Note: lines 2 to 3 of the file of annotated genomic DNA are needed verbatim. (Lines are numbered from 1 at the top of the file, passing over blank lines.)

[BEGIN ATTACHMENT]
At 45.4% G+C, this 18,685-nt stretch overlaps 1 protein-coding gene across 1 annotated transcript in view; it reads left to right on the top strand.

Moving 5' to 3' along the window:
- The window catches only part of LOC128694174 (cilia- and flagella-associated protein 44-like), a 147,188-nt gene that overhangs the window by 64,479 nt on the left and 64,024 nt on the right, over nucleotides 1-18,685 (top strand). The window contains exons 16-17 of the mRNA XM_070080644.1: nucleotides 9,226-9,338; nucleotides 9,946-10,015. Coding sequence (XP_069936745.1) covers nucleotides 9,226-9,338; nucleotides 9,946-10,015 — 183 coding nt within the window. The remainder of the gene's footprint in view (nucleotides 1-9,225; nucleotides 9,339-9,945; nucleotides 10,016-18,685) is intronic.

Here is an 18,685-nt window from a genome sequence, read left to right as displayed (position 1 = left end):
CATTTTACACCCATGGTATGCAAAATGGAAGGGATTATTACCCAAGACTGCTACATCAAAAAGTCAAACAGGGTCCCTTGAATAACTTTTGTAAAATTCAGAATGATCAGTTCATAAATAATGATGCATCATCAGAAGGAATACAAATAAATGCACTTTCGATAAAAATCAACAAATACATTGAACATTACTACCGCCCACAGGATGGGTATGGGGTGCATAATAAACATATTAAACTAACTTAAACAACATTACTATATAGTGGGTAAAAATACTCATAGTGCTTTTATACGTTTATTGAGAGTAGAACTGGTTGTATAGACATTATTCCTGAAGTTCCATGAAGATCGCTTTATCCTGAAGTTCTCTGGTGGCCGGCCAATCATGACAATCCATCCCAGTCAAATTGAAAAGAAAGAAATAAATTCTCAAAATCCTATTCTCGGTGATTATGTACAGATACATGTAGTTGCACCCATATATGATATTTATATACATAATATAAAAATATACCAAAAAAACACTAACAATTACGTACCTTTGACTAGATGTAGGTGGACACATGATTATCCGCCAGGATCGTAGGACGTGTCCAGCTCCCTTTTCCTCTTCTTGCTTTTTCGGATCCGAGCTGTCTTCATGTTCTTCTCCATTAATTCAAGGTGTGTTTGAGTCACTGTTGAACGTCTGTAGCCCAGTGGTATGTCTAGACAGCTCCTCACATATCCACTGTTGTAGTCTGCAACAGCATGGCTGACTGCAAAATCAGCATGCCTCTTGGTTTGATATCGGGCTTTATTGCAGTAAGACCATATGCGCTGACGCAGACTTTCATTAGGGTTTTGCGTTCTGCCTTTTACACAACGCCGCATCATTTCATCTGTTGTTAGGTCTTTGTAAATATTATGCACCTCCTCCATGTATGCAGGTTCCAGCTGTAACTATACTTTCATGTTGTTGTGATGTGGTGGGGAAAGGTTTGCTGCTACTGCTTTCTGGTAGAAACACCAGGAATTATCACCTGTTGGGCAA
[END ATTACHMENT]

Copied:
Moving 5' to 3' along the window:
- The window catches only part of LOC128694174 (cilia- and flagella-associated protein 44-like), a 147,188-nt gene that overhangs the window by 64,479 nt on the left and 64,024 nt on the right, over nucleotides 1-18,685 (top strand). The window contains exons 16-17 of the mRNA XM_070080644.1: nucleotides 9,226-9,338; nucleotides 9,946-10,015. Coding sequence (XP_069936745.1) covers nucleotides 9,226-9,338; nucleotides 9,946-10,015 — 183 coding nt within the window. The remainder of the gene's footprint in view (nucleotides 1-9,225; nucleotides 9,339-9,945; nucleotides 10,016-18,685) is intronic.